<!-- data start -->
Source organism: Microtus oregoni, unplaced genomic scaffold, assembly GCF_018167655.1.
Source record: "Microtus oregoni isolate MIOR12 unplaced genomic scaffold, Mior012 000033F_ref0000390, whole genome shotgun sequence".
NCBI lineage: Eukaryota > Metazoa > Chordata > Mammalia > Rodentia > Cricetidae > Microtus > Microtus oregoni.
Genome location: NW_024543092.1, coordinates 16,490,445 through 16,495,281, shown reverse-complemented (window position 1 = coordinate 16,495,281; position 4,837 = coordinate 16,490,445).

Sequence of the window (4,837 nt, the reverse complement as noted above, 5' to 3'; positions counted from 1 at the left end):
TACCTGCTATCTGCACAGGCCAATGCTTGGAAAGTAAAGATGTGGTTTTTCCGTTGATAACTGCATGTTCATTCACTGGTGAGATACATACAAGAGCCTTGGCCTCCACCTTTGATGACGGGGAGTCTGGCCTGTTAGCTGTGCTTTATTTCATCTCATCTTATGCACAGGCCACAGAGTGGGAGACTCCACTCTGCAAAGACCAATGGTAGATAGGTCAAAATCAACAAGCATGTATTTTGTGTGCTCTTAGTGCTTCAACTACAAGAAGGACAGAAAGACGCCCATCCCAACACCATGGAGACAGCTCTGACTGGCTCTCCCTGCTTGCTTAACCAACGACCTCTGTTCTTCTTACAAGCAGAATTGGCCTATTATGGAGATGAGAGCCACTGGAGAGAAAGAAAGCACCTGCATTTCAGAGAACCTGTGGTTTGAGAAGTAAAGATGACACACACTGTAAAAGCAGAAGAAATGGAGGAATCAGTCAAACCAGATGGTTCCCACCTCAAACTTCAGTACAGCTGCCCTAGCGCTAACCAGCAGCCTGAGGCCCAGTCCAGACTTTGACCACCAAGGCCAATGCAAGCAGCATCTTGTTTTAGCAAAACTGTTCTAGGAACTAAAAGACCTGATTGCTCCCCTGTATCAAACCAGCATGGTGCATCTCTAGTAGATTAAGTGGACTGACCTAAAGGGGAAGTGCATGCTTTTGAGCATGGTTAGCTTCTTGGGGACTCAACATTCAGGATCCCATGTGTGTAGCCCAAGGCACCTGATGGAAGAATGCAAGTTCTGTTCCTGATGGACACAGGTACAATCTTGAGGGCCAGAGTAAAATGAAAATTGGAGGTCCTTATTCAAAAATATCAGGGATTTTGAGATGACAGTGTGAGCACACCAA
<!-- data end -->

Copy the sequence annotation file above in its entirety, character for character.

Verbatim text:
Source organism: Microtus oregoni, unplaced genomic scaffold, assembly GCF_018167655.1.
Source record: "Microtus oregoni isolate MIOR12 unplaced genomic scaffold, Mior012 000033F_ref0000390, whole genome shotgun sequence".
NCBI lineage: Eukaryota > Metazoa > Chordata > Mammalia > Rodentia > Cricetidae > Microtus > Microtus oregoni.
Genome location: NW_024543092.1, coordinates 16,490,445 through 16,495,281, shown reverse-complemented (window position 1 = coordinate 16,495,281; position 4,837 = coordinate 16,490,445).

Sequence of the window (4,837 nt, the reverse complement as noted above, 5' to 3'; positions counted from 1 at the left end):
TACCTGCTATCTGCACAGGCCAATGCTTGGAAAGTAAAGATGTGGTTTTTCCGTTGATAACTGCATGTTCATTCACTGGTGAGATACATACAAGAGCCTTGGCCTCCACCTTTGATGACGGGGAGTCTGGCCTGTTAGCTGTGCTTTATTTCATCTCATCTTATGCACAGGCCACAGAGTGGGAGACTCCACTCTGCAAAGACCAATGGTAGATAGGTCAAAATCAACAAGCATGTATTTTGTGTGCTCTTAGTGCTTCAACTACAAGAAGGACAGAAAGACGCCCATCCCAACACCATGGAGACAGCTCTGACTGGCTCTCCCTGCTTGCTTAACCAACGACCTCTGTTCTTCTTACAAGCAGAATTGGCCTATTATGGAGATGAGAGCCACTGGAGAGAAAGAAAGCACCTGCATTTCAGAGAACCTGTGGTTTGAGAAGTAAAGATGACACACACTGTAAAAGCAGAAGAAATGGAGGAATCAGTCAAACCAGATGGTTCCCACCTCAAACTTCAGTACAGCTGCCCTAGCGCTAACCAGCAGCCTGAGGCCCAGTCCAGACTTTGACCACCAAGGCCAATGCAAGCAGCATCTTGTTTTAGCAAAACTGTTCTAGGAACTAAAAGACCTGATTGCTCCCCTGTATCAAACCAGCATGGTGCATCTCTAGTAGATTAAGTGGACTGACCTAAAGGGGAAGTGCATGCTTTTGAGCATGGTTAGCTTCTTGGGGACTCAACATTCAGGATCCCATGTGTGTAGCCCAAGGCACCTGATGGAAGAATGCAAGTTCTGTTCCTGATGGACACAGGTACAATCTTGAGGGCCAGAGTAAAATGAAAATTGGAGGTCCTTATTCAAAAATATCAGGGATTTTGAGATGACAGTGTGAGCACACCAA